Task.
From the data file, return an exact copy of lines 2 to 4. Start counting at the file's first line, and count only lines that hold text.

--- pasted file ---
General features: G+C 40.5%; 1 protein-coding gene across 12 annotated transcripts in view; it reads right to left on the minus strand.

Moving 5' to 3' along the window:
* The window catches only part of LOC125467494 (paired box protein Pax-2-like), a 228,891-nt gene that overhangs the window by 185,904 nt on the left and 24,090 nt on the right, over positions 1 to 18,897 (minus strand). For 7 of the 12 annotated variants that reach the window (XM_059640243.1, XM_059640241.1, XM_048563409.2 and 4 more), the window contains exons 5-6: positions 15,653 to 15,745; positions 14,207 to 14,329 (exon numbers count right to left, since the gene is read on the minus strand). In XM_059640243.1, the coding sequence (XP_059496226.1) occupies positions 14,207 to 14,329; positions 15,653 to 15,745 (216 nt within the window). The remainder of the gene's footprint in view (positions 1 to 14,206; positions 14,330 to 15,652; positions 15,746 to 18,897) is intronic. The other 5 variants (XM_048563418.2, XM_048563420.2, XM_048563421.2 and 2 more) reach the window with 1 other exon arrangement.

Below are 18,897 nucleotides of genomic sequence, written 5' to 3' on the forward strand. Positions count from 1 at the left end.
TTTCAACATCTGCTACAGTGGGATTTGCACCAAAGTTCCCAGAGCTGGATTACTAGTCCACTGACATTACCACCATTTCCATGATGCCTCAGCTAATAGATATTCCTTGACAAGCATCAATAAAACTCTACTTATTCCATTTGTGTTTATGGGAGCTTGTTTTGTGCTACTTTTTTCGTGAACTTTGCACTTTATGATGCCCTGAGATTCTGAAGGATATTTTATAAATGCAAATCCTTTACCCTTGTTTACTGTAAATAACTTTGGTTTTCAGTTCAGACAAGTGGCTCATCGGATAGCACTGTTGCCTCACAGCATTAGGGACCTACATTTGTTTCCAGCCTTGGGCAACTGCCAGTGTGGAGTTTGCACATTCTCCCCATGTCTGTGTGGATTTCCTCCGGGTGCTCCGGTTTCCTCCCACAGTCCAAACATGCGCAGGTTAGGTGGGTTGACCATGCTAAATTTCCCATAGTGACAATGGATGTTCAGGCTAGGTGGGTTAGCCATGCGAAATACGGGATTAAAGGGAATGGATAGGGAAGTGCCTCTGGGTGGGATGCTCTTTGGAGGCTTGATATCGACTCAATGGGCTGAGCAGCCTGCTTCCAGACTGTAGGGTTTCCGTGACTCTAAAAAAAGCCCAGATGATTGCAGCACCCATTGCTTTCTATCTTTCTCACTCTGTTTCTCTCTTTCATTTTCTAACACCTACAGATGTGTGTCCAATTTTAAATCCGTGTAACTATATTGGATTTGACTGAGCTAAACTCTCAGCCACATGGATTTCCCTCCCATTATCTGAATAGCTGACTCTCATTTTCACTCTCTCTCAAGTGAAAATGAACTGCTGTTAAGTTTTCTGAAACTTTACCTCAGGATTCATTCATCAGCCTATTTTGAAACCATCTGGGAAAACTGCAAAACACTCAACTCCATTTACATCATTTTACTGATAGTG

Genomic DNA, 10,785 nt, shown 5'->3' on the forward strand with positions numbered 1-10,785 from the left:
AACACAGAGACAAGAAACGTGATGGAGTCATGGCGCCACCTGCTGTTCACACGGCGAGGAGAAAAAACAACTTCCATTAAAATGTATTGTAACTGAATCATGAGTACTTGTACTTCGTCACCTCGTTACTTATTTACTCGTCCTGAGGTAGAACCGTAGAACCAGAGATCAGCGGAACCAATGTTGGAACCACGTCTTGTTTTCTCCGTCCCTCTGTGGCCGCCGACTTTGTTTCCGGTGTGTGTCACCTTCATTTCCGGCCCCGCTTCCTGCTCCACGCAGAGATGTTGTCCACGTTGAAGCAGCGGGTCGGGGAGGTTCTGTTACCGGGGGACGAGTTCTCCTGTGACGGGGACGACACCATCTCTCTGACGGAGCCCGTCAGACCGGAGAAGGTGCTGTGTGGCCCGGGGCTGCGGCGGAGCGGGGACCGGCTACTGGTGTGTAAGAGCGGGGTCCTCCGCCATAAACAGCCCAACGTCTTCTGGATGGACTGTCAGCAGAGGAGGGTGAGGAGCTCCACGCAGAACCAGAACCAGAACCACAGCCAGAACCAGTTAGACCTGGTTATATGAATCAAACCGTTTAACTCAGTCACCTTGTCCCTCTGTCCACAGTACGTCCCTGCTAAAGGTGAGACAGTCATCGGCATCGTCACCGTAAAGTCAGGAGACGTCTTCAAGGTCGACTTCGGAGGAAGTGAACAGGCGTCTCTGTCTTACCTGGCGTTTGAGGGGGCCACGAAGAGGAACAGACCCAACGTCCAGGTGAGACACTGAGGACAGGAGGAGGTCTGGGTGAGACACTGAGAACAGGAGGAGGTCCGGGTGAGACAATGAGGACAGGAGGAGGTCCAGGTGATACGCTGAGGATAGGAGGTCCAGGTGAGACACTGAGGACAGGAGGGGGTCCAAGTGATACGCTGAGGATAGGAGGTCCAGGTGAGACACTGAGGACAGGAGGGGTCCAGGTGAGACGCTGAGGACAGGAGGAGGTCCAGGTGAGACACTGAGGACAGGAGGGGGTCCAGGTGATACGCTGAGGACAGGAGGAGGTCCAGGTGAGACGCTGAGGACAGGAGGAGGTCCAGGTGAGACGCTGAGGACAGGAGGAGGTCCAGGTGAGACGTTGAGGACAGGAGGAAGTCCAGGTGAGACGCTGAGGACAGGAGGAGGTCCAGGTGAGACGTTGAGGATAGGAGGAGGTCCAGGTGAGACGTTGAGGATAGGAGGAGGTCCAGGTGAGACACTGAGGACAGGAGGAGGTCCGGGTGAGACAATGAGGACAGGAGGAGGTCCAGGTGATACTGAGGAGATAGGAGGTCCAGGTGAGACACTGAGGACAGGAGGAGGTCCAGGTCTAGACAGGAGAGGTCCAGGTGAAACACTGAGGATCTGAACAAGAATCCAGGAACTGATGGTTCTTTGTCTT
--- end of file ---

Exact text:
Moving 5' to 3' along the window:
* The window catches only part of LOC125467494 (paired box protein Pax-2-like), a 228,891-nt gene that overhangs the window by 185,904 nt on the left and 24,090 nt on the right, over positions 1 to 18,897 (minus strand). For 7 of the 12 annotated variants that reach the window (XM_059640243.1, XM_059640241.1, XM_048563409.2 and 4 more), the window contains exons 5-6: positions 15,653 to 15,745; positions 14,207 to 14,329 (exon numbers count right to left, since the gene is read on the minus strand). In XM_059640243.1, the coding sequence (XP_059496226.1) occupies positions 14,207 to 14,329; positions 15,653 to 15,745 (216 nt within the window). The remainder of the gene's footprint in view (positions 1 to 14,206; positions 14,330 to 15,652; positions 15,746 to 18,897) is intronic. The other 5 variants (XM_048563418.2, XM_048563420.2, XM_048563421.2 and 2 more) reach the window with 1 other exon arrangement.

Below are 18,897 nucleotides of genomic sequence, written 5' to 3' on the forward strand. Positions count from 1 at the left end.